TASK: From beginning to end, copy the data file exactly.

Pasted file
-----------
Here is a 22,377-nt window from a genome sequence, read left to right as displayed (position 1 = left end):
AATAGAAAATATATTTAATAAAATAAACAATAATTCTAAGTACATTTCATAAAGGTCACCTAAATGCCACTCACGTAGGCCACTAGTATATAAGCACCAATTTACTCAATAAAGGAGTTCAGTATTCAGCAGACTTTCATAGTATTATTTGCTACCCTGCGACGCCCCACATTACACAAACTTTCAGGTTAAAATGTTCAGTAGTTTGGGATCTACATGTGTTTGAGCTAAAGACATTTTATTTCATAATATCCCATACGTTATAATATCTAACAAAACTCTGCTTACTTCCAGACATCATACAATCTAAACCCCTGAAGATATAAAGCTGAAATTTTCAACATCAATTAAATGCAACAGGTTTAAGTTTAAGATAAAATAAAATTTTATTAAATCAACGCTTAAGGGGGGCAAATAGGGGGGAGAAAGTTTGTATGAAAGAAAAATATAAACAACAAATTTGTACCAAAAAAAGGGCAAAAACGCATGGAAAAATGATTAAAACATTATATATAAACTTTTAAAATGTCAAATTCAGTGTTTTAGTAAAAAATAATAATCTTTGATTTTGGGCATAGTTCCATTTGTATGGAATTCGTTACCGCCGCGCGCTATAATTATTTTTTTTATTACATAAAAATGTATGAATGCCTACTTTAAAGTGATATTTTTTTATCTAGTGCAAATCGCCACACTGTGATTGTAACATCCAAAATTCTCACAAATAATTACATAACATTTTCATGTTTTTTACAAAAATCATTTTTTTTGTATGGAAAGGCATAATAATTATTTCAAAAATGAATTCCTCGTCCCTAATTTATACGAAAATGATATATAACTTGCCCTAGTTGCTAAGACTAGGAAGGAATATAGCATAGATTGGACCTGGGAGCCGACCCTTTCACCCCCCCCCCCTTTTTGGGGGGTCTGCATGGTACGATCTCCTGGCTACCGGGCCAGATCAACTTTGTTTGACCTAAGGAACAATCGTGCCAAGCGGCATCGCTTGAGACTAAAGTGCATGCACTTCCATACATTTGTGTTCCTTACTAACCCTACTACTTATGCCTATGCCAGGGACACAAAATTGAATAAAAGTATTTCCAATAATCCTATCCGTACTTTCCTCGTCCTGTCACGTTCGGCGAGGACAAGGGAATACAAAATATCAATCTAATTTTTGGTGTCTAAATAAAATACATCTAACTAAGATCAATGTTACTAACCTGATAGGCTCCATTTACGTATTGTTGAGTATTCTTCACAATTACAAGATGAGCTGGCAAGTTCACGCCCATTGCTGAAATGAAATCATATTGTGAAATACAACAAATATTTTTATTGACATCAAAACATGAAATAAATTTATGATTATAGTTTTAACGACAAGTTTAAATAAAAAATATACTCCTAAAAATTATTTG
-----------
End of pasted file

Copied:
Here is a 22,377-nt window from a genome sequence, read left to right as displayed (position 1 = left end):
AATAGAAAATATATTTAATAAAATAAACAATAATTCTAAGTACATTTCATAAAGGTCACCTAAATGCCACTCACGTAGGCCACTAGTATATAAGCACCAATTTACTCAATAAAGGAGTTCAGTATTCAGCAGACTTTCATAGTATTATTTGCTACCCTGCGACGCCCCACATTACACAAACTTTCAGGTTAAAATGTTCAGTAGTTTGGGATCTACATGTGTTTGAGCTAAAGACATTTTATTTCATAATATCCCATACGTTATAATATCTAACAAAACTCTGCTTACTTCCAGACATCATACAATCTAAACCCCTGAAGATATAAAGCTGAAATTTTCAACATCAATTAAATGCAACAGGTTTAAGTTTAAGATAAAATAAAATTTTATTAAATCAACGCTTAAGGGGGGCAAATAGGGGGGAGAAAGTTTGTATGAAAGAAAAATATAAACAACAAATTTGTACCAAAAAAAGGGCAAAAACGCATGGAAAAATGATTAAAACATTATATATAAACTTTTAAAATGTCAAATTCAGTGTTTTAGTAAAAAATAATAATCTTTGATTTTGGGCATAGTTCCATTTGTATGGAATTCGTTACCGCCGCGCGCTATAATTATTTTTTTTATTACATAAAAATGTATGAATGCCTACTTTAAAGTGATATTTTTTTATCTAGTGCAAATCGCCACACTGTGATTGTAACATCCAAAATTCTCACAAATAATTACATAACATTTTCATGTTTTTTACAAAAATCATTTTTTTTGTATGGAAAGGCATAATAATTATTTCAAAAATGAATTCCTCGTCCCTAATTTATACGAAAATGATATATAACTTGCCCTAGTTGCTAAGACTAGGAAGGAATATAGCATAGATTGGACCTGGGAGCCGACCCTTTCACCCCCCCCCCCTTTTTGGGGGGTCTGCATGGTACGATCTCCTGGCTACCGGGCCAGATCAACTTTGTTTGACCTAAGGAACAATCGTGCCAAGCGGCATCGCTTGAGACTAAAGTGCATGCACTTCCATACATTTGTGTTCCTTACTAACCCTACTACTTATGCCTATGCCAGGGACACAAAATTGAATAAAAGTATTTCCAATAATCCTATCCGTACTTTCCTCGTCCTGTCACGTTCGGCGAGGACAAGGGAATACAAAATATCAATCTAATTTTTGGTGTCTAAATAAAATACATCTAACTAAGATCAATGTTACTAACCTGATAGGCTCCATTTACGTATTGTTGAGTATTCTTCACAATTACAAGATGAGCTGGCAAGTTCACGCCCATTGCTGAAATGAAATCATATTGTGAAATACAACAAATATTTTTATTGACATCAAAACATGAAATAAATTTATGATTATAGTTTTAACGACAAGTTTAAATAAAAAATATACTCCTAAAAATTATTTG